Lesson: Equivalent Fractions and Percents
SWBAT use of percents in describing real-life situations; and to reinforce naming equivalent fractions.
Materials Needed: scrap paper for DN, overhead 10 by 10 grid, Chart explaining percentages (see direct instruction), GP Worksheet, white board, dry erase markers, pencils, overhead projector, and IND Worksheet.
Vocabulary: whole (or ONE), percent, decimal, and fraction.
Do Now (3-5 min): The teacher writes the following fractions on the board and has the students write the equivalent decimal and percent.
15 = 55= 29 = 1 = 7 =
100 100 100 10 10
Opening (2 -3 min): Teacher reviews answers to the Do Now by allowing students to share their answers. The teacher should then state the objective, “Yesterday, we added and subtracted like fractions. Today, we are going to learn about why percents are important to our everyday lives. By the end of the lesson, you will be able to name equivalent fractions which will help you with percentages in our future lessons.”
Direct Instruction / Guided Practice (10 - 15 min): The teacher has a chart that reads. The teacher should read the chart to the students and then explain that percentages are important to our lives in many ways: voting, discounts at stores, proving mastery of a standard, taxes, and more. The teacher can ask the students if they can come up with any examples.
Percent means “per hundred” or “out of a hundred.” 1 percent means 1 or 0.01
Example: Jenny ran for student council and got 50 out of 100 votes.
This could be restated as:
- “For every 100 votes cast, Jenny got 50 votes.”
- “If 100 people voted, then Jenny got 50 votes.”
- Jenny got 50 of the votes cast.”
The teacher should emphasize that “50 out of 100” does not mean that exactly 100 votes were cast but that Jenny got 50 for every 100 votes that were cast. If the election only had 60 votes, then Jenny would have gotten 50% of 60 votes, or 30 votes. If the election was much larger with 20,000 votes, then Jenny would have gotten 50% of 20,000, or 10,000 votes.
The teacher should then remind students that, just as with fractions, a percent always represents a percent of something (think of the voting example). The “something” is the whole 100%, which is the entire object, or the entire collection of objects, or the entire quantity being considered. In Jenny’s voting example, the total number of votes cast was the whole, or the ONE. The total number of votes cast is 100 percent of the votes.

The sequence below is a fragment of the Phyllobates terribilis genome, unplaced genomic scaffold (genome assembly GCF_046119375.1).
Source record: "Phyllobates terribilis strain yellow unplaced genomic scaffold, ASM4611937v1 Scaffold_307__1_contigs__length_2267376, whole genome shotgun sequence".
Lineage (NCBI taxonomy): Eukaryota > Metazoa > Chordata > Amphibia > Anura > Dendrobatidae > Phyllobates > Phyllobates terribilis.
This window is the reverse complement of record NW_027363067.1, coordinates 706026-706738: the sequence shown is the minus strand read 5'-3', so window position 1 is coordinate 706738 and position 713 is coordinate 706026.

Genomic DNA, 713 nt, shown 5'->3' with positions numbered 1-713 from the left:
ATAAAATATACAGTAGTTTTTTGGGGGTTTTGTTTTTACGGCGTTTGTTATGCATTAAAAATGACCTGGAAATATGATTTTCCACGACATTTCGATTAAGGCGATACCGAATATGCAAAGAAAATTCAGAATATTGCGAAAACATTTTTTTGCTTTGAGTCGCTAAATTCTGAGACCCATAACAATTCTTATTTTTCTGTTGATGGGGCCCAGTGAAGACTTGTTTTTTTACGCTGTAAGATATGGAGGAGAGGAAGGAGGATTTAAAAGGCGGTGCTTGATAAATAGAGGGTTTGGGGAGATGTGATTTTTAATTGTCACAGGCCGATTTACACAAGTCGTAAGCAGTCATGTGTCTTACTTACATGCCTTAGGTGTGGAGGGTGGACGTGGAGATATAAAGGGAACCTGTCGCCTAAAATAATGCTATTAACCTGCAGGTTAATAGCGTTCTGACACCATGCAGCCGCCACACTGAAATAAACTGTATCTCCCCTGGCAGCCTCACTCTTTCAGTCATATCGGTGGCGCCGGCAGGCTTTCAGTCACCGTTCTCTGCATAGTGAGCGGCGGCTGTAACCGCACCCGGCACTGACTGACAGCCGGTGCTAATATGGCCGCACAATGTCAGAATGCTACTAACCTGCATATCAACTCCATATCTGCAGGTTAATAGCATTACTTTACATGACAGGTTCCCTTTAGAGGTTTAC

The teacher then tells the students, “In this lesson you will be using 10 by 10 square grids to represent percentages.” The teacher should have the following problem on the board and an overhead of a 10 by 10 grid ready.
Problem 1: Last season, Duncan made 63 percent of his basketball shots.
The teacher should work through the problem using the following steps:
1. The 10 by 10 grid represents the whole (100%) – in this case all the shots Duncan attempted.
2. The 10 by 10 grid is made up of 100 small squares. Each small square is 1, or 1% of the whole. The decimal name is 0.01. 100
3. Sixty-three small squares are shaded. These shaded squares represent the number of shots that Duncan made out of everyone 100 shots he took.
4. Had Duncan taken 100 shots, he would have made 63 shots. This can also be stated as a fraction, 63 of his shots, or as a decimal, 0.63 of shi shots.
The class should then complete the following 2 examples together as a class. The teacher should be sure to discuss the real-world application.
GP 1: At the mall, Samantha paid 46 percent for her new sweater.
GP 2: Last year George mastered 83% of all his math standards.
Independent (10 min): The teacher passes out the IND worksheet, which mimics the GP.
Closing (2-3 min): Teacher calls the attention of the students back toward the front of the class to quickly review the answers to the Independent Practice worksheet/ ask what we learned about.
|GP Fractions Decimals Percents Classwork|
|IND Fractions Decimals Percents Classwork|